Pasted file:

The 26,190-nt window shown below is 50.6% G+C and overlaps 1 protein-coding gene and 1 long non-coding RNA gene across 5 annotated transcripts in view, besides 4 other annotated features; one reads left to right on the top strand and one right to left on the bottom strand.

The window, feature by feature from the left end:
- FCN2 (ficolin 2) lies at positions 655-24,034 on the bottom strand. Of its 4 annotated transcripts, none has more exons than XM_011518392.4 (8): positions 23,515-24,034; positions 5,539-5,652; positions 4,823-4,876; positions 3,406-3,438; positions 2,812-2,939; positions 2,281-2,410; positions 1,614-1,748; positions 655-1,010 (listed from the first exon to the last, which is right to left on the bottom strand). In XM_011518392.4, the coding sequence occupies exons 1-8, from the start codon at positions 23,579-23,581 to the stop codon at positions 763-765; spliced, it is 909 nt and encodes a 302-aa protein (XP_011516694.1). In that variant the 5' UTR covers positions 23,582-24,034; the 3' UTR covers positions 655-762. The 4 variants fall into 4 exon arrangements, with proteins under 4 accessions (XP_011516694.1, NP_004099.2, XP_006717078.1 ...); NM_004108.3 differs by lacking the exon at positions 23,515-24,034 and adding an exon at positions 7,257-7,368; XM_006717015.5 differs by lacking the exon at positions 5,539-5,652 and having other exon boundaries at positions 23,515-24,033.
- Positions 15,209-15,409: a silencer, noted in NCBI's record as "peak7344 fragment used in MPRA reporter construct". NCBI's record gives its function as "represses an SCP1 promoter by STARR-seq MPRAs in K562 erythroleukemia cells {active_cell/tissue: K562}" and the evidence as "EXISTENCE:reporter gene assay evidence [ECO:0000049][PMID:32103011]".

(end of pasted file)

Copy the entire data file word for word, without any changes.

The 26,190-nt window shown below is 50.6% G+C and overlaps 1 protein-coding gene and 1 long non-coding RNA gene across 5 annotated transcripts in view, besides 4 other annotated features; one reads left to right on the top strand and one right to left on the bottom strand.

The window, feature by feature from the left end:
- FCN2 (ficolin 2) lies at positions 655-24,034 on the bottom strand. Of its 4 annotated transcripts, none has more exons than XM_011518392.4 (8): positions 23,515-24,034; positions 5,539-5,652; positions 4,823-4,876; positions 3,406-3,438; positions 2,812-2,939; positions 2,281-2,410; positions 1,614-1,748; positions 655-1,010 (listed from the first exon to the last, which is right to left on the bottom strand). In XM_011518392.4, the coding sequence occupies exons 1-8, from the start codon at positions 23,579-23,581 to the stop codon at positions 763-765; spliced, it is 909 nt and encodes a 302-aa protein (XP_011516694.1). In that variant the 5' UTR covers positions 23,582-24,034; the 3' UTR covers positions 655-762. The 4 variants fall into 4 exon arrangements, with proteins under 4 accessions (XP_011516694.1, NP_004099.2, XP_006717078.1 ...); NM_004108.3 differs by lacking the exon at positions 23,515-24,034 and adding an exon at positions 7,257-7,368; XM_006717015.5 differs by lacking the exon at positions 5,539-5,652 and having other exon boundaries at positions 23,515-24,033.
- Positions 15,209-15,409: a silencer, noted in NCBI's record as "peak7344 fragment used in MPRA reporter construct". NCBI's record gives its function as "represses an SCP1 promoter by STARR-seq MPRAs in K562 erythroleukemia cells {active_cell/tissue: K562}" and the evidence as "EXISTENCE:reporter gene assay evidence [ECO:0000049][PMID:32103011]".